Many Strategy, Watch List, and other commonly associate species inhabit rocky subtidal habitats (Table 6.3, Appendix E and F). Fishes such as black, blue, china, deacon, copper and quillback rockfish, wolf eel, pile and stripped perch, lingcod, cabezon and greenlings, along with a large variety of smaller sculpins, gunnels, poachers, blennies and others are associated with rocky subtidal habitat. Diving seabirds and marine mammals forage extensively in rocky subtidal areas. A wide variety of filter or suspension feeding invertebrates attach to hard substrates such as sponges, anemones, barnacles, bryozoans, hydrozoans, tunicates, and coldwater corals. Mobile invertebrates abound here as well. Red and purple urchins, red and flat abalone eat algae attached to the rocks. Ochre, sunflower and other sea stars forage in subtidal rocky habitats as do crabs, shrimps, brittle stars, nudibranchs, chitons, and worms.
The diversity of producers and consumers found in the rocky subtidal creates complex food webs and interdependencies among organisms. Reefs are linked to surrounding environments by ocean currents and organism movements. Reef topographic structure often slows currents, enhancing the local community’s ability to capture drifting organisms, an effect enhanced by the occasional presence of large kelp beds. Many organisms move on and off reefs, some in large-scale migrations and others in short feeding forays to other areas. While most nearshore reef fishes occupy both nearshore and offshore reefs, there are differences in depth preferences of some species and life history stages.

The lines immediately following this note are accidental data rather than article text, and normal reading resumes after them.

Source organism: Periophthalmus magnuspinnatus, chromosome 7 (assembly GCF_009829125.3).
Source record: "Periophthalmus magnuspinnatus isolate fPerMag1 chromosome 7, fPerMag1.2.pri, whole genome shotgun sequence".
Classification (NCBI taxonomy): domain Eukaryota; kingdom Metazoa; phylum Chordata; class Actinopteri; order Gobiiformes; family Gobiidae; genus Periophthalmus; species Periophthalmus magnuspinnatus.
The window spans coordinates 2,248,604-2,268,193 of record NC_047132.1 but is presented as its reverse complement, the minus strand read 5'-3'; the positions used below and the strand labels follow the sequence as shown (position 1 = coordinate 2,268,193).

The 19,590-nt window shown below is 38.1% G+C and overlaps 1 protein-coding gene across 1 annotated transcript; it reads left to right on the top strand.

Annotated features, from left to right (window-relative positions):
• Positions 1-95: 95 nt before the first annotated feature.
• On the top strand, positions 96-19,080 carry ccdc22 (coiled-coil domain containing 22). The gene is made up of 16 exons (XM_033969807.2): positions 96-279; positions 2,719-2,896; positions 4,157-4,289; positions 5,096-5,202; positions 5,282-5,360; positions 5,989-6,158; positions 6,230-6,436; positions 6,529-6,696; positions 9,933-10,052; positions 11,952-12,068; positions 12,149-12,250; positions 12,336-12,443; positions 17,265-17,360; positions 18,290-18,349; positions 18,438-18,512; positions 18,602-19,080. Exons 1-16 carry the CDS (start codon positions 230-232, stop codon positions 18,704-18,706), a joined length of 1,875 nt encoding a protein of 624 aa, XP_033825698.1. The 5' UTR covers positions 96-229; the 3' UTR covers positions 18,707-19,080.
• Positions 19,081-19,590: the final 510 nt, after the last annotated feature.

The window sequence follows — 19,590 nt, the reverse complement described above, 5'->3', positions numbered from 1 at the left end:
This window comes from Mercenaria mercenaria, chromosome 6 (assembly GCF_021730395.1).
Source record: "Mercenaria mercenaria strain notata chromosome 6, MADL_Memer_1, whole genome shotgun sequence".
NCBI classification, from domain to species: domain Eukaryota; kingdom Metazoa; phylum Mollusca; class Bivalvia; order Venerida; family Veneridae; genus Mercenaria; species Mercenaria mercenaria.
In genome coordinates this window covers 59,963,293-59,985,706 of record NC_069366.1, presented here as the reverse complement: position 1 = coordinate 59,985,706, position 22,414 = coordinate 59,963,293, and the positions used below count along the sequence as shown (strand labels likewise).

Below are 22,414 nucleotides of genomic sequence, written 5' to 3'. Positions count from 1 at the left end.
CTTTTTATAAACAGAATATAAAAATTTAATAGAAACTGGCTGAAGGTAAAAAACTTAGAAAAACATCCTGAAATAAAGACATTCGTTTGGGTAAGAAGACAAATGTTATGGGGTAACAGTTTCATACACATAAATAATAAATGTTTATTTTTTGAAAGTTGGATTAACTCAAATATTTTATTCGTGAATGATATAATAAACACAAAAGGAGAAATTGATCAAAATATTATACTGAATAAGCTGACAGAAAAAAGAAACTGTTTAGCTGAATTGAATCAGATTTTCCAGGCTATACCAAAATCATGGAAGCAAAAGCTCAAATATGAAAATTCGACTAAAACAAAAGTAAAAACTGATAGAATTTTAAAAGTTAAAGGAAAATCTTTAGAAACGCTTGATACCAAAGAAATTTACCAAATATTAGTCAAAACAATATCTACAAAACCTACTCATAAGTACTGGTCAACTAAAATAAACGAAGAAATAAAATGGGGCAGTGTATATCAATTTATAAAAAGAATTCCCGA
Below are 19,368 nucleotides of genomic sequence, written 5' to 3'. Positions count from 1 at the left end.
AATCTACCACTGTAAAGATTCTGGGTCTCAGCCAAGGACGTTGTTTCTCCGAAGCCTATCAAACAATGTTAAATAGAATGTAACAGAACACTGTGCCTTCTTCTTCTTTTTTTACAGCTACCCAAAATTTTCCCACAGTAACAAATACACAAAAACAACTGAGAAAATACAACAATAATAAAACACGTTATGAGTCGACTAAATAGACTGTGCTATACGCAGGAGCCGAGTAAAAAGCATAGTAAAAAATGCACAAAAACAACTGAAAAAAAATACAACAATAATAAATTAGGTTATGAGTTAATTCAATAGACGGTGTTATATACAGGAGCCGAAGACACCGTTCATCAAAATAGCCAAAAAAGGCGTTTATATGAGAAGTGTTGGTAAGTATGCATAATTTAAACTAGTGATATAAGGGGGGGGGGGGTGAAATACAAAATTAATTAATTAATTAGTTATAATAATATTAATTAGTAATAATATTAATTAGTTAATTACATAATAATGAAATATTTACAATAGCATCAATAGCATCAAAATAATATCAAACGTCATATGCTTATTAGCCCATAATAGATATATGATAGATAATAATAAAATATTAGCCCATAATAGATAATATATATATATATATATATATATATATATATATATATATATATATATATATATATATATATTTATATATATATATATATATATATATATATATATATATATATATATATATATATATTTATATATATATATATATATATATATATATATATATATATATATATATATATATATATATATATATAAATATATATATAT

Several fish species depend on nearshore rocky reefs during early life history stages before moving off to deeper reefs, the continental shelf, or other areas as they grow. Conversely, some fish depend on estuaries or rocky intertidal habitat for early life history stages before moving to rocky subtidal areas as adults. For example kelp greenling, cabezon, and grass rockfish tend to be more prevalent on the nearshore reefs. Canary and yelloweye rockfish move from nearshore to offshore reefs as they grow. Many fish species are entirely dependent on reefs for parts of their life cycle, while others are visitors. Common visitors include herring, smelt, sharks, ratfish, and salmon.